Al Stewart – Live at Eddie’s Attic 2015

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This was our second straight year seeing Al Stewart, enthusiastically paid for far in advance due to how enjoyable it was the first time and a preference of being seated the next time.   While the revisit lacked the surprise of how good an artist is who I’d largely ignored since the late 1970’s, it remained just as enjoyable.


Guitarist Dave Nachmanoff began the set with three of his own songs, each showcasing his songwriting skills, at times suggesting that he has learned to borrow vocal phrasings from Stewart.  He’s very accessible with his banter and worthy of his own stage, which he holds easily.  He played a new song after an intermission called “The Painter” about a homeless person who lives under a bridge.  It was my favorite, due to the same lyrical poignancy that made it my wife’s least favorite.


He’s a frequent sideman to Stewart, adding guitar flourishes to supplement Stewart’s songs.  It’s curious that he doesn’t solo for his own work, as there is no doubt that Stewart’s acoustic shows would be less enjoyable without him.

But, he was there, and Stewart’s star shined more brightly.  Stewart ran through some of his songs which he played last year, but mixed in with others either by plan or by request.  Last year, Stewart did a fantastic job introducing each of his songs, explaining the “history” behind it, usually in a very humorous way.  This year, there was some of that, but couple a great sense of humor with a British accent, and the crowd enjoyed the back and forth dialogue just as much.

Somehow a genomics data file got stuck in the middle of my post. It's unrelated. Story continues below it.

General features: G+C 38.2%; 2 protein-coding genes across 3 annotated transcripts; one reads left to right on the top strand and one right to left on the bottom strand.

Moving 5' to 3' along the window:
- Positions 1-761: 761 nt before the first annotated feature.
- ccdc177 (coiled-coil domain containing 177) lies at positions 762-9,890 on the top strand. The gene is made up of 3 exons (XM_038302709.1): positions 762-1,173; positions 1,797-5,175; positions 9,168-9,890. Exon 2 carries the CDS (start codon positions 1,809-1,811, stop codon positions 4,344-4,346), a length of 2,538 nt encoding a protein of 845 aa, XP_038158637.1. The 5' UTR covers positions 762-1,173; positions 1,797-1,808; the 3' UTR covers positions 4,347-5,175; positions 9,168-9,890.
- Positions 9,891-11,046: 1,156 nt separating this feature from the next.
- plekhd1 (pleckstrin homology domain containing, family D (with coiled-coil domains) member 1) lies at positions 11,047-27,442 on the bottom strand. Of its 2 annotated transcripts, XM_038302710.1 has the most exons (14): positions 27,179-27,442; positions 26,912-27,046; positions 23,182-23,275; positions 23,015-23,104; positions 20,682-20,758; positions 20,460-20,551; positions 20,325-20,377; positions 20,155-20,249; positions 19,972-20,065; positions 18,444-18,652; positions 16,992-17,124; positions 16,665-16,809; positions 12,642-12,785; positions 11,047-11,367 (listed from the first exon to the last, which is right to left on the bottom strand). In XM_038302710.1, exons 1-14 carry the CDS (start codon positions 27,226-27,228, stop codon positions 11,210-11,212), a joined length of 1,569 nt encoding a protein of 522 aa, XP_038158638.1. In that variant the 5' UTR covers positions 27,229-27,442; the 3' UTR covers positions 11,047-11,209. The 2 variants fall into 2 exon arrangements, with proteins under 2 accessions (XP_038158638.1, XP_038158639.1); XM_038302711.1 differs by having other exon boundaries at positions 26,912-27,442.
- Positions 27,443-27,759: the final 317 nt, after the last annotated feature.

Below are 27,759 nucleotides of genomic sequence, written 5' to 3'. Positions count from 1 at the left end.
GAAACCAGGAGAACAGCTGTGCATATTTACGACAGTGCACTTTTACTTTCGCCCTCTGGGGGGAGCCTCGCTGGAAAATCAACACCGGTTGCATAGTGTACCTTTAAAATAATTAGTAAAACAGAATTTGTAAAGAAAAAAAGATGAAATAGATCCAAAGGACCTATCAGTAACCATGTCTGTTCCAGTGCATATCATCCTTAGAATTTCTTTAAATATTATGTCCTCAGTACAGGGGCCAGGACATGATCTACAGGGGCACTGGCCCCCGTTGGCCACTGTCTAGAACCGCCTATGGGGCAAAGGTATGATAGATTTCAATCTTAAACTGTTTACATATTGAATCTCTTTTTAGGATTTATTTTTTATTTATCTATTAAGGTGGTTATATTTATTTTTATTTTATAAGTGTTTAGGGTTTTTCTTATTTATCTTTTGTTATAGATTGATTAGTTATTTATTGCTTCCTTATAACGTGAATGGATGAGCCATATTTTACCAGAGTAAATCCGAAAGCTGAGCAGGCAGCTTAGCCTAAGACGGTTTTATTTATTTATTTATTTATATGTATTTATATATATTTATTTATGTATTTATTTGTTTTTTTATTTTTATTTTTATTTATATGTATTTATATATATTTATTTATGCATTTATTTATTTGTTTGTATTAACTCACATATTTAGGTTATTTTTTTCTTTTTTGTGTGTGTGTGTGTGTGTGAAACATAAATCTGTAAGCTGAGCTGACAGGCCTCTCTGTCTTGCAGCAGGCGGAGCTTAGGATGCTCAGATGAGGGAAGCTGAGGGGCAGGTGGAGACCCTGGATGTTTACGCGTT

“On the Border,” “Lord Grenville,” “Carol,” “Time Passages,” and “Year of the Cat” were each excellent, even if expected.  But “Bedsetter Images,” from his frist CD, was a surprise, and, as I’m not fully familiar with his work, there seems to be a very pleasing consistency regardless of which decade he wrote it.  Maybe that’s due to his good humor, the “fun” that can be had tuning a guitar to another’s, tidbits about the origins of Cat Stevens’ name, a true or not joke, and/or his seemingly ageless voice.

Two years in a row, this has proven to be a show great for a date night – good spirits, great humor, interesting songs, great acoustic guitar, and a crowd largely adhering to the venue’s “listening room” policy (i.e., shut up when the artist is playing).  But, if you’re the lady with the New York accent who was seated at the island bar, you’re obviously the most important person in the room, so that policy doesn’t apply to you. 


It was another fine show, and I’d see him again.  It’s the kind of show that makes you feel lucky to be one of the 125 people in Atlanta who who were there.  That leaves a lot who don’t know what they missed.

“Carol,” recorded by someone else in attendance:

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